Summary Judgement: Feed is much more a clever and disquieting horror story than it is a typical piece of vamp-fic.

Story by: Jerry McKinney

Feed came to me along side an interesting promise. Jerry McKinney told me that, “it’s not a regular vamp story.” That piqued my attention. I know a great many people are moved by the tragedy and romance of the contemporary vampire, but I am not. Characters like Nicholas Knight, Angel, and Bill Compton seem tedious and tiresome as they lament their lost humanity. Too many writers get caught up in the idea that because vampires look human, they should act human. Klingons look human, but imagine an episode of Star Trek where a group of them did nothing but whine about wanting to live in peace on Earth. It’s disingenuous to who they are, and so too are the humanity seeking vampires. The honest-to-nature vampire, however, creates a set of narrative problems. Most evident is the question of how a writer keeps the audience engaged with a character whose default behaviour is monstrous. Feed attempts to bridge that gap.

At the outset, the story seems quite familiar. A man meets a woman at a bar. She brings him home with the promise of a tryst, and, surprise, she’s a vampire. Of course, Penny had no intention of turning Ian into a creature of the night, she just wanted to eat him. Only good luck and bad timing spared Ian a permanent death. Penny then offers Ian a pittance of vampire education before abandoning him to the world. As he grows into his new life, Ian explores many of the conventions essential to the “tragic” vampire of contemporary film and literature. This might be a move to bring in the main stream vamp fic readers, but the depth of the story does not end there.

There is a healthy divergence from the beaten path within this story. In part it is a throwback to classic vampire lore; a single bite from a vampire turns a person undead. While most vampire stories associate a vampire’s age with its power, Feed offers a unique approach therein. Once bitten, a fledgling vampire is bereft of powers save for heightened senses and a desire to feed. Only after five years does Ian become a mature vampire with fangs, strength and speed.

As Ian deals with the logistics of feeding, burying the remains of his meals, and contemplates the boredom of a life spent living inside the meat locker of an abandoned grocery store, an idea dawned upon me. This is the first time I’ve ever engaged with a vampire story that put a premium on the vampire as a colonized body. In fact, Ian is a twice colonized individual. First he’s colonized by Penny in her botched attempt to feed upon him. Then he’s colonized again by a mysterious benefactor that presents him with meals of bound and gagged humans. The course of this colonization sees the character walk the line between hubristic arrogance and maudlin self pity. However, the manner in which Mr. McKinney frames this introspection is decidedly more sophisticated than the typical self-loathing vampire.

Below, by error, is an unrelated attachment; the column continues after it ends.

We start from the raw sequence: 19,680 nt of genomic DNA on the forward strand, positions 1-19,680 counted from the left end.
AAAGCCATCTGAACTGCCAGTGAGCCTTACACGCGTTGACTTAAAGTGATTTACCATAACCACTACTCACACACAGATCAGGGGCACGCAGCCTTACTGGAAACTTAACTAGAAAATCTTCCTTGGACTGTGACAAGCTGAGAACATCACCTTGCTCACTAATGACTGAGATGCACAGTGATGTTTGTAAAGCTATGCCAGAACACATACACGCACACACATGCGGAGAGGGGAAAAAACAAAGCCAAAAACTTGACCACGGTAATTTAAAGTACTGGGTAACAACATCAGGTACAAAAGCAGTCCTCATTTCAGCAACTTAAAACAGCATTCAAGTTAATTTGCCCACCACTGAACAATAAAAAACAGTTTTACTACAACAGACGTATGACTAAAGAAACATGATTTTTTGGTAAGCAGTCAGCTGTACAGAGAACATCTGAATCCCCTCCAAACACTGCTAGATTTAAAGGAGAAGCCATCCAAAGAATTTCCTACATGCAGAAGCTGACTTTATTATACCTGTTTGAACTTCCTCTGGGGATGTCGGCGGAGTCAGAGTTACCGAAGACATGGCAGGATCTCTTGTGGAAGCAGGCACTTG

The problem with colonization is that it takes some time to see the true effects. Such a macro study does not lend itself particularly well to the conventions of a short story. There are moments within Feed where the narration skips ahead by months and years without much warning. These jarring time skips produce a structural problem in the friendship between Ian and a mortal. The sudden death of that man, an event that Ian reflects upon at the end of the story, lacks any real impact upon the reader as the character is there and gone within the span of a hundred words.

It is the final movement of this story that particularly captivated me as a reader. I’ll limit my comments except to say that Feed’s conclusion gives me exactly what I want in a vampire story: a vampire who revels in their nature. It’s that nature that takes this story out of a familiar supernatural realm, and into one that is well and truly unsettling. The kernel of harmless flirtation with danger that comes with the vampire story is dismantled piece by piece.

In the final evaluation, Feed lives up to its author’s promise. The story is anything but a typical suck and whine vampire story. In fact, I wouldn’t even call it a vampire story. This is a horror story featuring vampires. If you’re looking for a story with an edge, then Feed is defiantly worth reading.

You can pick up an e-book copy of Feed at Smashwords.